IOWA IN THE WORLD WAR
Under the direction of Governor William L. Harding,
Commander in Chief, Iowa sent into the Federal Service during the war
with the Central powers, 1917-1919, about 98,000 soldiers; 10,000
sailors and 600 Marines; all of whom accredited themselves honorably,
reflecting luster upon the state.
The 98,000 soldiers comprised 9,717 National Guardsmen;
68,512 selected service men; and the remainder enlistments in the
Guard, after federal draft August 6, 1917, the Regular Army, and
officers commissioned from civil life.
When this is written May 17, 1919, it is estimated that
the total losses, killed in action, died of wounds, accidentally killed
and died from disease, are about 3,300 or 3 per cent, nearly the same
as the per cent of losses in the Spanish American war, as against a
percentage of losses in the Civil war of 17 per cent.
The general supervision of securing these men and
sending them into Federal Service devolved upon Adjutant General Guy E.
Logan until July 1918, when General Logan entered the Federal Service.
After this date the work was completed by Adjutant General Louis G.
On April 1, 1917 when it appeared certain that a
state of war would be declared by the Congress against the Central
Powers the military strength of Iowa consisted of 2,242 Iowa National
Guardsmen, partially disorganized because of recent service on the
Mexican Border. The ranks of the three regiments of Infantry, one
squadron of Cavalry, three batteries of Field Artillery and auxiliary
troops were thinned because of the refusal of men to take a new Federal
With the declaration of a state of war, the ranks of
the Guard were quickly filled and new units organized. They were called
into service by Governor Harding on July 15, 1917, mustered into
service during July and drafted as organizations into Federal service
August 5, 1917.
The Iowa National Guard organizations, with their federal designations
were as follows:
Headquarters First Iowa Brigade, reorganized
into the 67th. Brigade Headquarters, 34th Division, arrived at
Cody, New Mexico, August 25, 1917; arrived in Camp Dix, N.J. September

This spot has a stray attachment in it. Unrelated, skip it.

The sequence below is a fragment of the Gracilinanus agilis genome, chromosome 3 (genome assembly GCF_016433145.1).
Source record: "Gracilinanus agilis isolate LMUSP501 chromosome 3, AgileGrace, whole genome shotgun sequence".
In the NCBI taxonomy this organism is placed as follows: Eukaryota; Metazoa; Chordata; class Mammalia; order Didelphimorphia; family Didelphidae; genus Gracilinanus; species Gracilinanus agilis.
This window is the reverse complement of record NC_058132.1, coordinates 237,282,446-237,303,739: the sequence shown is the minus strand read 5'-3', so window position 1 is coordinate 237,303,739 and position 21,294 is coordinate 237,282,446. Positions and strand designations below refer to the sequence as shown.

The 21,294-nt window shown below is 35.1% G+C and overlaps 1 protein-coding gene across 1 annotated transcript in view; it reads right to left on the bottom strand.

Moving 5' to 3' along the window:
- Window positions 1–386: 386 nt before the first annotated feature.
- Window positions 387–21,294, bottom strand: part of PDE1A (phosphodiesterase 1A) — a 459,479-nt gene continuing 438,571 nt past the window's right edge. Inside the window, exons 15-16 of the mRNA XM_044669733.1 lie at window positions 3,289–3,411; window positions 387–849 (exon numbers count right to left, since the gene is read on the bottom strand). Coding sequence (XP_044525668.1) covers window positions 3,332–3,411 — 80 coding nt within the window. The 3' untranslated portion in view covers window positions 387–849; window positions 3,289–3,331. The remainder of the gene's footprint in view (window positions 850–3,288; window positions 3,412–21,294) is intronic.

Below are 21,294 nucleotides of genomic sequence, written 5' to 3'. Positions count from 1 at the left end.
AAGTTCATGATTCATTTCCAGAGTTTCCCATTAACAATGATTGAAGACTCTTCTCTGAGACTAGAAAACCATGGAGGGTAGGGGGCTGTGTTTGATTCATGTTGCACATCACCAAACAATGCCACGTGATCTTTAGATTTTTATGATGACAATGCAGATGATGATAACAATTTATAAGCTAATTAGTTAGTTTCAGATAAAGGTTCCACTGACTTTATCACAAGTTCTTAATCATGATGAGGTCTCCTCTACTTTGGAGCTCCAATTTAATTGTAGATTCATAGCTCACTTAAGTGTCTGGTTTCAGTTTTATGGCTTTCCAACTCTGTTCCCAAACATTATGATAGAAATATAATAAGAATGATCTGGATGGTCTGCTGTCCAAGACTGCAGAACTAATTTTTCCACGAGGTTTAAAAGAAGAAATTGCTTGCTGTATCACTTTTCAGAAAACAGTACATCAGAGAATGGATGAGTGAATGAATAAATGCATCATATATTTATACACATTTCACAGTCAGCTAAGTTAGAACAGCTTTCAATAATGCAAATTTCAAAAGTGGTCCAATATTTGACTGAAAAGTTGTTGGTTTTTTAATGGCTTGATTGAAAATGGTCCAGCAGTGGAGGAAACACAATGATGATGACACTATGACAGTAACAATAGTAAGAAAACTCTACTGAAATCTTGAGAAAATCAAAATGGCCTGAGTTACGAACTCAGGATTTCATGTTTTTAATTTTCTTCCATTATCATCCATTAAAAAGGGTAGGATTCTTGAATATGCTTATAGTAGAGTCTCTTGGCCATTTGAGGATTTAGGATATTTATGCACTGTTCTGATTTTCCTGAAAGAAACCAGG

1, 1918; arrived at St. Medard, La Brede Area, near Bordeaux, France,
October 12, 1918. Skeletonized at Le Mans, France, November 2, 1918.
Headquarters returned to United States and mustered out of the service
at Camp Grant, Illinois, February 12, 1918.
First Iowa Infantry, reorganized into the 133rd
Infantry arrived at Camp
Cody, New Mexico, October 1st and 2nd, arrived
at Camp Dix, New Jersey, September 1, 1918, arrived at St. Selve,
France, October 8, 1918. Skeletonized at Le Mans and St. Aignan, France
November 1st and November 12th, 1918. Headquarters returned to United
States and discharged from the service at Camp Grant, Illinois,
February 12, 1919.
Second Iowa Infantry
reorganized into the 125th, and 126th Machine Gun Battalion and 133rd
Infantry, arrived in Camp
Cody, New Mexico, August 30, 1917; arrived at
Camp Dix, New Jersey, August 27th to 31st 1918; arrived in La Brede
Area, France, October 10th and 12th. Machine Gun Battalions
skeletonized at Le Mans, France, November 10 to November 15th, 1918.
Headquarters returned to United States and discharged from the service
at Camp Grant, Illinois, February 12, 1919.
Third Iowa Infantry reorganized into the 168th United
States Infantry, 42nd or Rainbow Division, arrived at Camp Mills, Long
Island, September 13, 1917; arrived Liverpool, December 1, 1917.
Arrived Rimauccourt, France, December 12th, 1917. Entered the line on